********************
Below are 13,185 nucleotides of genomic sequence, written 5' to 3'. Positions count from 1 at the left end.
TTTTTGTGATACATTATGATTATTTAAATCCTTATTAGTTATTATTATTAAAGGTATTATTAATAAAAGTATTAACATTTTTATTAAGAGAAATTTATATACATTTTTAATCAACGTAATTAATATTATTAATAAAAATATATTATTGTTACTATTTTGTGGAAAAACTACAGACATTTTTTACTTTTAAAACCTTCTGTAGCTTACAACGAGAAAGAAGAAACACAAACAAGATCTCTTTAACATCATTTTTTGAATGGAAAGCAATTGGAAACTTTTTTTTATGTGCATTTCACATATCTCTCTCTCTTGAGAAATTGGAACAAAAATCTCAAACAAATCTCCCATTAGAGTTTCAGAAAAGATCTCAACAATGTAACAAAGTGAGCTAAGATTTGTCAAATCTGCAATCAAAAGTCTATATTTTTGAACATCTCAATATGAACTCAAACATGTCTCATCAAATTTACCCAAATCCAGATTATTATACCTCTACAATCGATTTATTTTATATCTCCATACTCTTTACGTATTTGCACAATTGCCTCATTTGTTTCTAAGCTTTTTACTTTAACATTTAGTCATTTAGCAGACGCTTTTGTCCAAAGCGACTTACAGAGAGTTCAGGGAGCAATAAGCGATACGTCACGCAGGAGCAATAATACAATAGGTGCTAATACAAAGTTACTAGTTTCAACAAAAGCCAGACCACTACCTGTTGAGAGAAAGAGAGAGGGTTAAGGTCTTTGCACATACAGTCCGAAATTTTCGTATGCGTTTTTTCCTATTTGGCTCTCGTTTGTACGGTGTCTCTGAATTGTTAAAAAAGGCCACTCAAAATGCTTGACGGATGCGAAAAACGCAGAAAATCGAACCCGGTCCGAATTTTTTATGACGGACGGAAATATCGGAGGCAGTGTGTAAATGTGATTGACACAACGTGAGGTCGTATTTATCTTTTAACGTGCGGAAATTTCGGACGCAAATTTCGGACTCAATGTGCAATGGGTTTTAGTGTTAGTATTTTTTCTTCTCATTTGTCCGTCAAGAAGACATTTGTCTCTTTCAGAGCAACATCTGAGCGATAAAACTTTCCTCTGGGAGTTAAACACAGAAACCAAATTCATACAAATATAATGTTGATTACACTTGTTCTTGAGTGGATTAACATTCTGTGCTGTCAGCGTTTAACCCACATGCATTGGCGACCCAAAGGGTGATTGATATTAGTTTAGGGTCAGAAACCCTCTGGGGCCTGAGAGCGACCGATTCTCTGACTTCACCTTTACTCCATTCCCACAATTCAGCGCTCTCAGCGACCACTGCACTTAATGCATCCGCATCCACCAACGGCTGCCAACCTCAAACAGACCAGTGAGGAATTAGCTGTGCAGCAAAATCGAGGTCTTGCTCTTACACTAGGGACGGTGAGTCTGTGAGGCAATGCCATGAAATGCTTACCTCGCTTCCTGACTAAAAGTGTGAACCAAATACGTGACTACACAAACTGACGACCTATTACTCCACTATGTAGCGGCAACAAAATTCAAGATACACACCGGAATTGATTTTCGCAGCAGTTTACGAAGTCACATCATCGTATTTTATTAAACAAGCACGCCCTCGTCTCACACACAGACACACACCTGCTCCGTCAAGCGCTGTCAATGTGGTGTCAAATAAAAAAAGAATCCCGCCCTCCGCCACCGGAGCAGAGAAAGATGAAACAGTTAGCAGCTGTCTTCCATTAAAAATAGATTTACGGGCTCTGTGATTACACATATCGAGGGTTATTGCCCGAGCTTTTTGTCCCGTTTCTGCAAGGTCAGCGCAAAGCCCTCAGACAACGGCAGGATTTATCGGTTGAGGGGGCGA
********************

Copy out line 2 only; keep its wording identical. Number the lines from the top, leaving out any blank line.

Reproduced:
TTTTTGTGATACATTATGATTATTTAAATCCTTATTAGTTATTATTATTAAAGGTATTATTAATAAAAGTATTAACATTTTTATTAAGAGAAATTTATATACATTTTTAATCAACGTAATTAATATTATTAATAAAAATATATTATTGTTACTATTTTGTGGAAAAACTACAGACATTTTTTACTTTTAAAACCTTCTGTAGCTTACAACGAGAAAGAAGAAACACAAACAAGATCTCTTTAACATCATTTTTTGAATGGAAAGCAATTGGAAACTTTTTTTTATGTGCATTTCACATATCTCTCTCTCTTGAGAAATTGGAACAAAAATCTCAAACAAATCTCCCATTAGAGTTTCAGAAAAGATCTCAACAATGTAACAAAGTGAGCTAAGATTTGTCAAATCTGCAATCAAAAGTCTATATTTTTGAACATCTCAATATGAACTCAAACATGTCTCATCAAATTTACCCAAATCCAGATTATTATACCTCTACAATCGATTTATTTTATATCTCCATACTCTTTACGTATTTGCACAATTGCCTCATTTGTTTCTAAGCTTTTTACTTTAACATTTAGTCATTTAGCAGACGCTTTTGTCCAAAGCGACTTACAGAGAGTTCAGGGAGCAATAAGCGATACGTCACGCAGGAGCAATAATACAATAGGTGCTAATACAAAGTTACTAGTTTCAACAAAAGCCAGACCACTACCTGTTGAGAGAAAGAGAGAGGGTTAAGGTCTTTGCACATACAGTCCGAAATTTTCGTATGCGTTTTTTCCTATTTGGCTCTCGTTTGTACGGTGTCTCTGAATTGTTAAAAAAGGCCACTCAAAATGCTTGACGGATGCGAAAAACGCAGAAAATCGAACCCGGTCCGAATTTTTTATGACGGACGGAAATATCGGAGGCAGTGTGTAAATGTGATTGACACAACGTGAGGTCGTATTTATCTTTTAACGTGCGGAAATTTCGGACGCAAATTTCGGACTCAATGTGCAATGGGTTTTAGTGTTAGTATTTTTTCTTCTCATTTGTCCGTCAAGAAGACATTTGTCTCTTTCAGAGCAACATCTGAGCGATAAAACTTTCCTCTGGGAGTTAAACACAGAAACCAAATTCATACAAATATAATGTTGATTACACTTGTTCTTGAGTGGATTAACATTCTGTGCTGTCAGCGTTTAACCCACATGCATTGGCGACCCAAAGGGTGATTGATATTAGTTTAGGGTCAGAAACCCTCTGGGGCCTGAGAGCGACCGATTCTCTGACTTCACCTTTACTCCATTCCCACAATTCAGCGCTCTCAGCGACCACTGCACTTAATGCATCCGCATCCACCAACGGCTGCCAACCTCAAACAGACCAGTGAGGAATTAGCTGTGCAGCAAAATCGAGGTCTTGCTCTTACACTAGGGACGGTGAGTCTGTGAGGCAATGCCATGAAATGCTTACCTCGCTTCCTGACTAAAAGTGTGAACCAAATACGTGACTACACAAACTGACGACCTATTACTCCACTATGTAGCGGCAACAAAATTCAAGATACACACCGGAATTGATTTTCGCAGCAGTTTACGAAGTCACATCATCGTATTTTATTAAACAAGCACGCCCTCGTCTCACACACAGACACACACCTGCTCCGTCAAGCGCTGTCAATGTGGTGTCAAATAAAAAAAGAATCCCGCCCTCCGCCACCGGAGCAGAGAAAGATGAAACAGTTAGCAGCTGTCTTCCATTAAAAATAGATTTACGGGCTCTGTGATTACACATATCGAGGGTTATTGCCCGAGCTTTTTGTCCCGTTTCTGCAAGGTCAGCGCAAAGCCCTCAGACAACGGCAGGATTTATCGGTTGAGGGGGCGA